As Israelis buried their dead following back-to-back Palestinian suicide bombings Sunday in Tel Aviv that killed 22 bystanders (seven of them foreign workers) political campaign commercials began running on Israel TV Tuesday night and analysts wondered how the terror attack and new political scandals would impact the Jan. 28 national election.
Charges that members of the Likud Partyís Central Committee sold their votes for cash and other favors in this month's primary (and to a lesser extent allegations of voting irregularities in the Labor Party primary) have rocked the Israeli electorate, with one poll showing that one-fifth of Israelis plan to change their vote because of it.
Both Israeli Prime Minister Ariel Sharon and Labor Party leader Amram Mitzna, who will face off in national elections Jan. 28, were sharply reminded this week that within their own parties they are more dovish than their political colleagues.
Faced with a serious scarcity of available land on its heavily populated coastal plain, the government of Israel is quietly moving ahead with plans to develop what critics are calling "fantasy" islands.
The move comes as the country is beset by terrorist attacks inside and outside the country, a desperate need for water and the worst economy since independence 54 years ago.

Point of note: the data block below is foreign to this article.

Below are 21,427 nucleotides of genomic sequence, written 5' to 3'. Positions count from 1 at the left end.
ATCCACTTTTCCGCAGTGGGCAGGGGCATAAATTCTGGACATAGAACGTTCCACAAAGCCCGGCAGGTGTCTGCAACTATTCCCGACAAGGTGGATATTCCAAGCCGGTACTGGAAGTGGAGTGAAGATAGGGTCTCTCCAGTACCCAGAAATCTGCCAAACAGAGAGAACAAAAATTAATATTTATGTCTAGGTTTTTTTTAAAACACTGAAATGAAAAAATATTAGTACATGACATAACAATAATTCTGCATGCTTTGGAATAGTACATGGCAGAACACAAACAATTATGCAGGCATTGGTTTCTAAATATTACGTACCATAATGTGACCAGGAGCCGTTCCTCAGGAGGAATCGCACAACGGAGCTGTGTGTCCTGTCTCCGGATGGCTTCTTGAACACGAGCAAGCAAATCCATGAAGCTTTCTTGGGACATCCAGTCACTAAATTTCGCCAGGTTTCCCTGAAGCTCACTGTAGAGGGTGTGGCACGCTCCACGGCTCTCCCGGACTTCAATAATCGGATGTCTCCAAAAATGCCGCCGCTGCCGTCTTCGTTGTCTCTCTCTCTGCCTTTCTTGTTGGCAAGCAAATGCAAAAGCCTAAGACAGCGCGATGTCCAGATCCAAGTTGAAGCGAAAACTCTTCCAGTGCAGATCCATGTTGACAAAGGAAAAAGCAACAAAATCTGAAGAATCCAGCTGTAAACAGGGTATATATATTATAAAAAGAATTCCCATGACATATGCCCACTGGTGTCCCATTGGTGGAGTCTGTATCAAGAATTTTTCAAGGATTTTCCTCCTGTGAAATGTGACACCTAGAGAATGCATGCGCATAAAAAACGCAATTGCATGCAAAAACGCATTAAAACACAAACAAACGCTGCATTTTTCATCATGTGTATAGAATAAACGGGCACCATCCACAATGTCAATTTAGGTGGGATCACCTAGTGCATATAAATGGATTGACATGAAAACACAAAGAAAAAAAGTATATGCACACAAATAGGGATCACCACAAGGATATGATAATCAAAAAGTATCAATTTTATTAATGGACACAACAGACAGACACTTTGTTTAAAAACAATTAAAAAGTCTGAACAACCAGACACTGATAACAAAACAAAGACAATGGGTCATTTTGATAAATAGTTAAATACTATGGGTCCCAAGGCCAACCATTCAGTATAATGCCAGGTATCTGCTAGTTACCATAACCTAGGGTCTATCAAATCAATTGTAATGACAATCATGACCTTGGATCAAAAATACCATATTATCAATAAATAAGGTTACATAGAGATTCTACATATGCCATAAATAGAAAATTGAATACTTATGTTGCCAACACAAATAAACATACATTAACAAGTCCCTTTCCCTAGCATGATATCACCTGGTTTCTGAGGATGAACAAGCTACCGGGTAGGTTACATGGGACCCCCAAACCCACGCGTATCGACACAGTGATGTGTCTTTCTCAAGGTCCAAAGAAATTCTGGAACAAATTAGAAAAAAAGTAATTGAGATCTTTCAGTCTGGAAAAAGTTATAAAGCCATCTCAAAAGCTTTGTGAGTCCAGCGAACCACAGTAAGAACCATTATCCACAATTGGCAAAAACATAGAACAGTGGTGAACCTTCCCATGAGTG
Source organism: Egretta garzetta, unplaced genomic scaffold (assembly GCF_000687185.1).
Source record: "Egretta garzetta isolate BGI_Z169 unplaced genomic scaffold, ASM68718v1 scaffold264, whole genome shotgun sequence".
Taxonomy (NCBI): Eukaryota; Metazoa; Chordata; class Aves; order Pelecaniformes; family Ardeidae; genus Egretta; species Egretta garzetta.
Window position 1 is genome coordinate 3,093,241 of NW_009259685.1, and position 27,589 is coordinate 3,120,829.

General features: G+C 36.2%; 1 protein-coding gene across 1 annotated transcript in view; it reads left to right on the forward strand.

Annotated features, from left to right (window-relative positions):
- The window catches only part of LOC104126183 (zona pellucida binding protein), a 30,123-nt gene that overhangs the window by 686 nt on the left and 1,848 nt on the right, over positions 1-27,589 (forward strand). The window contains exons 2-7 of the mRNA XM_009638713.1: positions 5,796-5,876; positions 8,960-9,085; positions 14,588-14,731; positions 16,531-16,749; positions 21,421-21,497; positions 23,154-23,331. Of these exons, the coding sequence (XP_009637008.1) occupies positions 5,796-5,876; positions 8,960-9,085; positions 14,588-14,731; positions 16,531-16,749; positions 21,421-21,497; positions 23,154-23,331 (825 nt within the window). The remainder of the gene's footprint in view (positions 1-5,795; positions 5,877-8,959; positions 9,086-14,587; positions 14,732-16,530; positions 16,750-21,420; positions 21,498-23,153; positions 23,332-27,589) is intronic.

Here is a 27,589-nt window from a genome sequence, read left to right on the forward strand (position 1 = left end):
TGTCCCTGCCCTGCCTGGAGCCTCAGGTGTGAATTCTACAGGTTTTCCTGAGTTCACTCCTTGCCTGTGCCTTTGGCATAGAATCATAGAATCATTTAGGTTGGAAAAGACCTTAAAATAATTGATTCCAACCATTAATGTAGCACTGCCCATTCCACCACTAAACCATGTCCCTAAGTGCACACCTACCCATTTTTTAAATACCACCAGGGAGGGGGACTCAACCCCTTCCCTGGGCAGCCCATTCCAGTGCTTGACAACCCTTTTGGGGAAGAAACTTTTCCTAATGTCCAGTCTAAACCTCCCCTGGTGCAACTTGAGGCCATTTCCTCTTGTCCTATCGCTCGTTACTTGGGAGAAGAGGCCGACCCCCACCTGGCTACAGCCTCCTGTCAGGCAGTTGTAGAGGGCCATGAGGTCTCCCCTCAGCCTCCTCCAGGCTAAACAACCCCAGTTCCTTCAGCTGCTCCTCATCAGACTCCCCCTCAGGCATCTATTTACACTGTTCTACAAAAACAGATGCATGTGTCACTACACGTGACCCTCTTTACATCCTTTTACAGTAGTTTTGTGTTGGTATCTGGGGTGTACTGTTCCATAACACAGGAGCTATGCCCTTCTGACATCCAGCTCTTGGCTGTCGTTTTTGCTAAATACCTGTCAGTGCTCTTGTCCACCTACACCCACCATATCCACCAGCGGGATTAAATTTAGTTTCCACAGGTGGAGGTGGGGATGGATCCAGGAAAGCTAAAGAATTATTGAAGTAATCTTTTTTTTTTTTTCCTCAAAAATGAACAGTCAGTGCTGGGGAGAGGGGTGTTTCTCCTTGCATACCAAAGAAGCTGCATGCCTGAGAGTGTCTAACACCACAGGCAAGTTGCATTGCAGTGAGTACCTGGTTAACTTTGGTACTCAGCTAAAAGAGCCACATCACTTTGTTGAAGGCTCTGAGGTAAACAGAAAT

In the latest move in a project that has been studied for more than a decade, the cabinet last month appointed a six-member committee to explore its financial feasibility.
With polls showing Israeli Prime Minister Ariel Sharon leading by as much as 22 percent over rival Benjamin Netanyahu in this week's primary for Likud chairman, attention already began focusing on the Jan. 28 general election.
"If Sharon wins [the primary] by a great deal, he can pursue his own line," said Gabriel Ben-Dor, a political science professor at the University of Haifa. "But if it's close, he will have to compromise with Netanyahu and that would make life difficult for him" in the general election.
Simcha Asrasy is a dreamer who's making her dreams come true. At 26, the former Israeli army officer is in college now and plans to start her own business.
That's a long way from her childhood in Israel, when her family of Ethiopian immigrants lived in poverty and her parents divorced.
"When I was a child, I didn't have a dream," Asrasy admits.